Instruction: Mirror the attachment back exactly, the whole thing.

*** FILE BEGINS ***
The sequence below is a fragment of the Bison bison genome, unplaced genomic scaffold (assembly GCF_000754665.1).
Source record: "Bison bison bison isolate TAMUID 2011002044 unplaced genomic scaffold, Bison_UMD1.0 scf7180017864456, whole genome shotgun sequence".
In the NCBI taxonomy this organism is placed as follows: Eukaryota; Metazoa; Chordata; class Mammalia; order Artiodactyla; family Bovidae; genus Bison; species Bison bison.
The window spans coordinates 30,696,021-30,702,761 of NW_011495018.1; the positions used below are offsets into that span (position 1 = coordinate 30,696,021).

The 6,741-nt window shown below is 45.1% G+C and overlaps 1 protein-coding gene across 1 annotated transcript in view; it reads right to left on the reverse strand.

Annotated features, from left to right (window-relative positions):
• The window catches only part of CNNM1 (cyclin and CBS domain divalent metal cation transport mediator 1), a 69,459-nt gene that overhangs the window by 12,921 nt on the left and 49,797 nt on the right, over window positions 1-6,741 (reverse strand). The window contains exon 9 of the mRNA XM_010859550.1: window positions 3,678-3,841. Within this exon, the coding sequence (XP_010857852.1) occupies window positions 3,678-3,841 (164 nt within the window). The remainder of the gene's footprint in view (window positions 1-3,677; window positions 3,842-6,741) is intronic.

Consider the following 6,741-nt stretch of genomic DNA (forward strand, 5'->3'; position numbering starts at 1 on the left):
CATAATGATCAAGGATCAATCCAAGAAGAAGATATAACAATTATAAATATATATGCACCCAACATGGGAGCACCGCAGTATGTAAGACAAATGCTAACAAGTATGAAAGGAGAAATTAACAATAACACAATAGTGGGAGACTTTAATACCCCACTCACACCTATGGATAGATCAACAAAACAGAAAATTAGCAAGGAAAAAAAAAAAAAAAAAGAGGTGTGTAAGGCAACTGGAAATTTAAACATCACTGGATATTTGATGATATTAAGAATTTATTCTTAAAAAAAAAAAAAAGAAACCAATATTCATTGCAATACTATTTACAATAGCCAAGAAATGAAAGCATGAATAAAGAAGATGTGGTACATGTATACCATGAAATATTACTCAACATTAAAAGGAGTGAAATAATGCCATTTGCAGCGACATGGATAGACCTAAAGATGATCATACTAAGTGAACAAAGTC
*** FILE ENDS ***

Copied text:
The sequence below is a fragment of the Bison bison genome, unplaced genomic scaffold (assembly GCF_000754665.1).
Source record: "Bison bison bison isolate TAMUID 2011002044 unplaced genomic scaffold, Bison_UMD1.0 scf7180017864456, whole genome shotgun sequence".
In the NCBI taxonomy this organism is placed as follows: Eukaryota; Metazoa; Chordata; class Mammalia; order Artiodactyla; family Bovidae; genus Bison; species Bison bison.
The window spans coordinates 30,696,021-30,702,761 of NW_011495018.1; the positions used below are offsets into that span (position 1 = coordinate 30,696,021).

The 6,741-nt window shown below is 45.1% G+C and overlaps 1 protein-coding gene across 1 annotated transcript in view; it reads right to left on the reverse strand.

Annotated features, from left to right (window-relative positions):
• The window catches only part of CNNM1 (cyclin and CBS domain divalent metal cation transport mediator 1), a 69,459-nt gene that overhangs the window by 12,921 nt on the left and 49,797 nt on the right, over window positions 1-6,741 (reverse strand). The window contains exon 9 of the mRNA XM_010859550.1: window positions 3,678-3,841. Within this exon, the coding sequence (XP_010857852.1) occupies window positions 3,678-3,841 (164 nt within the window). The remainder of the gene's footprint in view (window positions 1-3,677; window positions 3,842-6,741) is intronic.

Consider the following 6,741-nt stretch of genomic DNA (forward strand, 5'->3'; position numbering starts at 1 on the left):
CATAATGATCAAGGATCAATCCAAGAAGAAGATATAACAATTATAAATATATATGCACCCAACATGGGAGCACCGCAGTATGTAAGACAAATGCTAACAAGTATGAAAGGAGAAATTAACAATAACACAATAGTGGGAGACTTTAATACCCCACTCACACCTATGGATAGATCAACAAAACAGAAAATTAGCAAGGAAAAAAAAAAAAAAAAAGAGGTGTGTAAGGCAACTGGAAATTTAAACATCACTGGATATTTGATGATATTAAGAATTTATTCTTAAAAAAAAAAAAAAGAAACCAATATTCATTGCAATACTATTTACAATAGCCAAGAAATGAAAGCATGAATAAAGAAGATGTGGTACATGTATACCATGAAATATTACTCAACATTAAAAGGAGTGAAATAATGCCATTTGCAGCGACATGGATAGACCTAAAGATGATCATACTAAGTGAACAAAGTC